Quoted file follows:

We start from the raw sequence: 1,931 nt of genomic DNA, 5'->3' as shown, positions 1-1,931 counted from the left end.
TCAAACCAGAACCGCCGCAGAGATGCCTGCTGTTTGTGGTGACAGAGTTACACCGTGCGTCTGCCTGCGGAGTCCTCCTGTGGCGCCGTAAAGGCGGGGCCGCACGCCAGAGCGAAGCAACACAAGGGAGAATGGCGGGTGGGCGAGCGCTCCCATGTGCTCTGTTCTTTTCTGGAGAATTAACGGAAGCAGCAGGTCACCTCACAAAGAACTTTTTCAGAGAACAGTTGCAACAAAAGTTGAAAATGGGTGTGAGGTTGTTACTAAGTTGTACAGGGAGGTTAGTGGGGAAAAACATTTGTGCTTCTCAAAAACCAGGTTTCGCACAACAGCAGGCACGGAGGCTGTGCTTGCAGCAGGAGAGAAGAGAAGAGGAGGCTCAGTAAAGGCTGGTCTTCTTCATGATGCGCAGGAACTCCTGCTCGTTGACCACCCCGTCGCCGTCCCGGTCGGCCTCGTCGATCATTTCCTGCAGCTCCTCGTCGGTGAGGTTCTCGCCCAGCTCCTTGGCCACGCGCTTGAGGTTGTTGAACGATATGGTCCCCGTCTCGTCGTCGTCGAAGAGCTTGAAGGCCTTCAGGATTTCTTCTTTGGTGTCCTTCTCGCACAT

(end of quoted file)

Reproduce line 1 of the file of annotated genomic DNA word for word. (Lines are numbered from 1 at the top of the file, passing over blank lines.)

We start from the raw sequence: 1,931 nt of genomic DNA, 5'->3' as shown, positions 1-1,931 counted from the left end.